This interesting talk deals with the efforts that the designers of video slot machines take to make those and other facets of the Vegas experience optimally absorbing of gamblers’ dollars:
It’s a fascinating line of study, and it makes particular sense that gambling companies are powerfully incentivized to invest significant research into their products.
I recently took my first trip to Las Vegas. I wasn’t there to gamble, but I was planning on blowing some greenbacks to take in the feel of gambling anyway. So I sat down at few different gambling terminals and fed some sweaty bills into them. I should mention that I used to be an enthusiastic video gamer, and that the gameplay on these machines was closer to video games than the slot machines or card game simulations that I would have anticipated from my pop-culture understanding of Vegas infrastructure.
what happens in Vegas might as well stay in Vegas
So why is that the games on those video terminals seemed so powerfully un-enjoyable to me? The gameplay was dull, the graphics and sound were too professional to be ironically vulgar, too amateurish to be impressive. The design and execution felt all-around lackadaisical. There wasn’t much happening on the screen to catch my attention or hold it. Some cows mooed, I think I tried to guess which virtual holes virtual lobsters were going to come out of, there was a half-hearted Aliens theme to one of them (I love Aliens! but not that game), and one of them had something to do with dolphins. I finally tried the spinning logos, reminiscent of actual one-armed bandits, and that was a little better, but a few digital spinning wheels connected to a mushy half-lighted button just didn’t get me into “the zone”.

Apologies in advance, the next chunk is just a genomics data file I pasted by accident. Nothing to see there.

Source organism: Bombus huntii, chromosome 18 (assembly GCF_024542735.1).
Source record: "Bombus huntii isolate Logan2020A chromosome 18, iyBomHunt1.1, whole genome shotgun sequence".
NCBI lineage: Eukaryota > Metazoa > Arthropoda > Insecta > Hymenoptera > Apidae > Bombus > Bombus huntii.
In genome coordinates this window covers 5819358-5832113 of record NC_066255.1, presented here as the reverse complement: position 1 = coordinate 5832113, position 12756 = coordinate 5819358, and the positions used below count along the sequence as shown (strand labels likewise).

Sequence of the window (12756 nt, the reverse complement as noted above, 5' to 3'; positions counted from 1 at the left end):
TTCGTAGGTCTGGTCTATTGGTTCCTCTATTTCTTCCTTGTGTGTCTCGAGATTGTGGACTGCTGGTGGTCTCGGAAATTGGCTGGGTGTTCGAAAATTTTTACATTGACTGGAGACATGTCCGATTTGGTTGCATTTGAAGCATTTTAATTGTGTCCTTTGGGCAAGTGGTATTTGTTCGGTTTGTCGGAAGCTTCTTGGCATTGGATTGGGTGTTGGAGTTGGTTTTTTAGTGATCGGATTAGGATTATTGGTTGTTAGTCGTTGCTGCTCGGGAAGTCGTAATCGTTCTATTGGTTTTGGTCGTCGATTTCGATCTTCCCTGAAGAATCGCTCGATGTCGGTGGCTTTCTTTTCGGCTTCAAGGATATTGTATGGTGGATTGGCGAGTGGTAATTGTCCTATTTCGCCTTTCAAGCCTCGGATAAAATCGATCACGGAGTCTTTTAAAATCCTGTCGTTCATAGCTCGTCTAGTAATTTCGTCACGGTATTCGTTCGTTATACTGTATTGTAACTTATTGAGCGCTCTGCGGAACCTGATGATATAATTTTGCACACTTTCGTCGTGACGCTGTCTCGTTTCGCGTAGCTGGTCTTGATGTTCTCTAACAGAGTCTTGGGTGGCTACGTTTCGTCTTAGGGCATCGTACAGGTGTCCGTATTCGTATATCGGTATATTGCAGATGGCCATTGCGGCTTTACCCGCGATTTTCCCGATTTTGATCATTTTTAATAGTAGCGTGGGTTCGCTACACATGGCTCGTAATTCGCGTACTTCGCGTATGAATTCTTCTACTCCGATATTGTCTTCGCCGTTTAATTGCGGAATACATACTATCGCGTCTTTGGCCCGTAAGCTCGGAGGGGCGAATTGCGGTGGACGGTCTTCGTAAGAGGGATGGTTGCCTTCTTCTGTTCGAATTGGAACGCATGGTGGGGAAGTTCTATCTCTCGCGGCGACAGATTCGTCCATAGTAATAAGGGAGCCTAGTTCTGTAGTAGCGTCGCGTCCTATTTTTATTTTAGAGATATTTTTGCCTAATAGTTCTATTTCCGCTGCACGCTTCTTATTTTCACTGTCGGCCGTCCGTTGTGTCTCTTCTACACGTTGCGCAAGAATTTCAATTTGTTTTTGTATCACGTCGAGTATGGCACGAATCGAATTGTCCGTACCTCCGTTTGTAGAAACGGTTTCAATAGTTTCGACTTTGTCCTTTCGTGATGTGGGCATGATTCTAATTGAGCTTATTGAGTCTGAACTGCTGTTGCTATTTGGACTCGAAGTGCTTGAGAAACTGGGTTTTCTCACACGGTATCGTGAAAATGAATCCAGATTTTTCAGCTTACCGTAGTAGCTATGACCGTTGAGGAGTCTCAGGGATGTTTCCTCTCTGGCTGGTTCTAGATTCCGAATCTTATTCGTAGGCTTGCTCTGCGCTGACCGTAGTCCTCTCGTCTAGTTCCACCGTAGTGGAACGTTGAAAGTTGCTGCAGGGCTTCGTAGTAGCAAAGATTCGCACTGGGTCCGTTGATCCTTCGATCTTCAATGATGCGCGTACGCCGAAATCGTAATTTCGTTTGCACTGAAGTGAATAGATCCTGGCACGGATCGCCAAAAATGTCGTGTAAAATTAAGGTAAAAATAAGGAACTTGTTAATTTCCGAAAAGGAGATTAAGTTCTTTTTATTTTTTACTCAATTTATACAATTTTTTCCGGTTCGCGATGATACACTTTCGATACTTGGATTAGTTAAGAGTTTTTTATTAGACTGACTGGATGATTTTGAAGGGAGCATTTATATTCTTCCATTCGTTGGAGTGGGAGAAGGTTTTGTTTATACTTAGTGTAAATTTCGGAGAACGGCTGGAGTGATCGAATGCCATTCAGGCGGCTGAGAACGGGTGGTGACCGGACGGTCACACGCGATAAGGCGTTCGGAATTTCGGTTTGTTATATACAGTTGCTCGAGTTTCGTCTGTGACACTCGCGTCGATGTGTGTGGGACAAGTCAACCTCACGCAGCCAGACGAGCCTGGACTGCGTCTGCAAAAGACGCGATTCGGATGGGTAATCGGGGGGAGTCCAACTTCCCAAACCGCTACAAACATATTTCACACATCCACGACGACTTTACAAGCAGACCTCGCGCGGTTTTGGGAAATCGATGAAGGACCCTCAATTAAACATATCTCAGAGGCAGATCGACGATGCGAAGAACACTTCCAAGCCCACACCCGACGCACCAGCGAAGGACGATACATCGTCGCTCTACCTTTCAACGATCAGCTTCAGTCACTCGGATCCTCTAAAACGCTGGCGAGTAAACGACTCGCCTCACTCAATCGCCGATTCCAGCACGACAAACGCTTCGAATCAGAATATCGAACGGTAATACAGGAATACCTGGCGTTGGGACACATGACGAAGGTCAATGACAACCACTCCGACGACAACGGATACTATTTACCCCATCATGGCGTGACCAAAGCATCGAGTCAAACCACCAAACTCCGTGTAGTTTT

Presumably I’m not the target market, but if these terminals are the ultimate physical instantiation of person-years of focused psycho-engineering effort, how is it that they’re so brutally boring?